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The extinctive prescription of defences, back to the origins of the maxim quæ temporalia sunt ad agendum perpetua sunt ad excipiendum


KeywordsTriple Keywords
Acts, Legislative
Legislative enactments
Laws (Statutes)
Enactments, Legislative
Legislative acts
Context (Linguistics)
Grammar, Comparative and general--Context
Situation (Linguistics)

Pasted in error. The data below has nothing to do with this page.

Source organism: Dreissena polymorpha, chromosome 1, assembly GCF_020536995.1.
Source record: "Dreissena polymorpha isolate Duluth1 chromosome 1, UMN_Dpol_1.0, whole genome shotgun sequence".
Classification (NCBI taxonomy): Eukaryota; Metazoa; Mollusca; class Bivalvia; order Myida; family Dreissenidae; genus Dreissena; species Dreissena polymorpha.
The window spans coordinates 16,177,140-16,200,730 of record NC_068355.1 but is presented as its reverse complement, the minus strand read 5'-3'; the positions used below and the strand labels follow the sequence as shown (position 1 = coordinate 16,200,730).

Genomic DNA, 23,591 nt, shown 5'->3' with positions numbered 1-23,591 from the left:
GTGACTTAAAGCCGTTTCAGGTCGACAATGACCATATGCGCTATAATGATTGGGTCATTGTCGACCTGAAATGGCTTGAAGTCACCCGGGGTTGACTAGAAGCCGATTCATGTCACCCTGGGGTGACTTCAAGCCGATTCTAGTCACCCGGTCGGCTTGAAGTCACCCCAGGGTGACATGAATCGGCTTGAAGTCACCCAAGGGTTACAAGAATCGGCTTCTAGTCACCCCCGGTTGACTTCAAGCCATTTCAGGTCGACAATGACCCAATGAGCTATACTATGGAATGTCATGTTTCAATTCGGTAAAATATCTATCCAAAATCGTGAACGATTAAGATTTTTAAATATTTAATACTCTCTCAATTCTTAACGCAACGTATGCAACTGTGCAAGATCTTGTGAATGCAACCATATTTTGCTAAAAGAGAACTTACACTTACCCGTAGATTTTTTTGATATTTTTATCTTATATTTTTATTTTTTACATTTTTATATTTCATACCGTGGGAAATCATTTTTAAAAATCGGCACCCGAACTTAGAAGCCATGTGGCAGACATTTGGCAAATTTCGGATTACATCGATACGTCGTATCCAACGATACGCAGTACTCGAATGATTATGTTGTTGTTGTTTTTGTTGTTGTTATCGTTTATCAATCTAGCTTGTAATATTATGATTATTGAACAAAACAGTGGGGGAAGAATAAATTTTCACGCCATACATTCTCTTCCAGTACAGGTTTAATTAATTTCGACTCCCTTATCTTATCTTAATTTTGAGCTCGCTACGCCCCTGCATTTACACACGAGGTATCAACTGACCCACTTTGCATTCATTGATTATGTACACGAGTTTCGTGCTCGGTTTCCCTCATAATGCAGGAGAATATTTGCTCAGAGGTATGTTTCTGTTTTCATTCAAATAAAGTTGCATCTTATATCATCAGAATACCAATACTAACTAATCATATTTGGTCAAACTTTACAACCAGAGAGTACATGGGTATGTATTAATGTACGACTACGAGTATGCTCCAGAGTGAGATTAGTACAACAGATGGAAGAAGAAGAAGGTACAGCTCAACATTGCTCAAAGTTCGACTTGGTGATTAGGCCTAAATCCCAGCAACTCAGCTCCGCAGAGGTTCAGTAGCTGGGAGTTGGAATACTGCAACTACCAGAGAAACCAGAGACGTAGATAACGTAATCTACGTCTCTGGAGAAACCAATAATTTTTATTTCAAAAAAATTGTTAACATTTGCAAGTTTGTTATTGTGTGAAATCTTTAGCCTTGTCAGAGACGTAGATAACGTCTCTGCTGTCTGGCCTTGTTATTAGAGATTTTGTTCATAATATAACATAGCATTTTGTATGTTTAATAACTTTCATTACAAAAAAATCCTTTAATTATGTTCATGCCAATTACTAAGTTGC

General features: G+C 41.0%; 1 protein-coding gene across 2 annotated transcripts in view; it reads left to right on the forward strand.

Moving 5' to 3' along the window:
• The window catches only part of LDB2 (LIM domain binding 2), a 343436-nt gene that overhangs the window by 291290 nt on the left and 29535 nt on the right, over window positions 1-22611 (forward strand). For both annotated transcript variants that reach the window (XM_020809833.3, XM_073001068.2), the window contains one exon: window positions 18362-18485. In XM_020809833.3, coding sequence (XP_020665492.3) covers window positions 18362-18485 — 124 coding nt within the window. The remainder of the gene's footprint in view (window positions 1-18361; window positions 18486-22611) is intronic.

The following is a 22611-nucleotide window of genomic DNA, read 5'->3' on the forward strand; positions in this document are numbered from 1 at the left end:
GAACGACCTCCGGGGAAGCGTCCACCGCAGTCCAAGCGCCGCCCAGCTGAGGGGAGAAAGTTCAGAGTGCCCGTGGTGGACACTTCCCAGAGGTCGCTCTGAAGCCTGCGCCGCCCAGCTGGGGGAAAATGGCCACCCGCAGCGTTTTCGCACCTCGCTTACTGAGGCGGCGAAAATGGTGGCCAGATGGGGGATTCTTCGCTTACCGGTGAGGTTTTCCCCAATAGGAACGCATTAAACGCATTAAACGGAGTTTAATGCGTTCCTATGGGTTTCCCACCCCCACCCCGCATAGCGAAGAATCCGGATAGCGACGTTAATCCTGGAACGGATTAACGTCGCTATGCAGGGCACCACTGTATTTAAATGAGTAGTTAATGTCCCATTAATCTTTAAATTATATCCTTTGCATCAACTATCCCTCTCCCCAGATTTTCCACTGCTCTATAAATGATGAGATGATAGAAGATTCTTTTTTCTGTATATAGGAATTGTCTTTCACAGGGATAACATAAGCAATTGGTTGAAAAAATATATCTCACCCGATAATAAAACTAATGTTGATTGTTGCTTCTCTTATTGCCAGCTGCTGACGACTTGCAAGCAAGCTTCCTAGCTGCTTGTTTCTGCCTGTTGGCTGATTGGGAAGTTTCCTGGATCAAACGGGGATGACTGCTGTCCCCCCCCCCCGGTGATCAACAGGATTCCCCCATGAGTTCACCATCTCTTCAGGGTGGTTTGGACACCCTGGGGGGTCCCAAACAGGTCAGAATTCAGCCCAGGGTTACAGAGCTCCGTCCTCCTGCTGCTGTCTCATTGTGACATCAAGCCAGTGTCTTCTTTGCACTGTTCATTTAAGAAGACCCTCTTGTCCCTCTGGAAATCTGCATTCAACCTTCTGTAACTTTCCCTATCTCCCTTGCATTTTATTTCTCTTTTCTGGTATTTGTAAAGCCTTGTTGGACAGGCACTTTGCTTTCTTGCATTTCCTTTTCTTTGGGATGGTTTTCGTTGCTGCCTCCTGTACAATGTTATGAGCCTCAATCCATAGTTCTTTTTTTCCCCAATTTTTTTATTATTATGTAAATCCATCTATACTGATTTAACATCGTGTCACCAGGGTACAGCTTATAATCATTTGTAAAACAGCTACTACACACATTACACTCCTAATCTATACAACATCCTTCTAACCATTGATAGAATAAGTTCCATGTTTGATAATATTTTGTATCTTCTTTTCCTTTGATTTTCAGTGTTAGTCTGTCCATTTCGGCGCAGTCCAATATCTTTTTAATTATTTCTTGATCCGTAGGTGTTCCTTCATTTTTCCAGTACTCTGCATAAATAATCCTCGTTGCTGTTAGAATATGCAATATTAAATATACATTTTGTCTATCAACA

The article 1185 of the civil code has been modified by the 2016 reform. Since then, this text decides that the exception based on nullity is perpetual. Therefore, part of the maxim Quæ temporalia sunt ad agendum perpetua sunt ad excipiendum is now included in the law. However, the duration of the other defences has not been fixed by the law.Since the middle of the XXth century, a debate about the existence of a principle of perpetuity of all defences takes place. Jurists who agree with this principle invoke the maxim Quæ temporalia, its old roots, and his continuity throughout centuries. At the opposite side, Jurists who disagree consider that this maxim has been abrogated in 1804. An historical study of the maxim helps understanding its cause, the context of its creation and its evolutions. These informations renew the debate concerning its incorporation into positive law.The maxim must have been created during medieval period. By offering a privilege ot the weakest party, the maxim seeks equity. As the will to protect the defendant is constant in time, the maxim has been reaffirmed and extended regularly through centuries.As there are really few texts about the duration of denfences, the maxim also leeds to study the importance of secondary sources of law, even after the XIXth century codification work.

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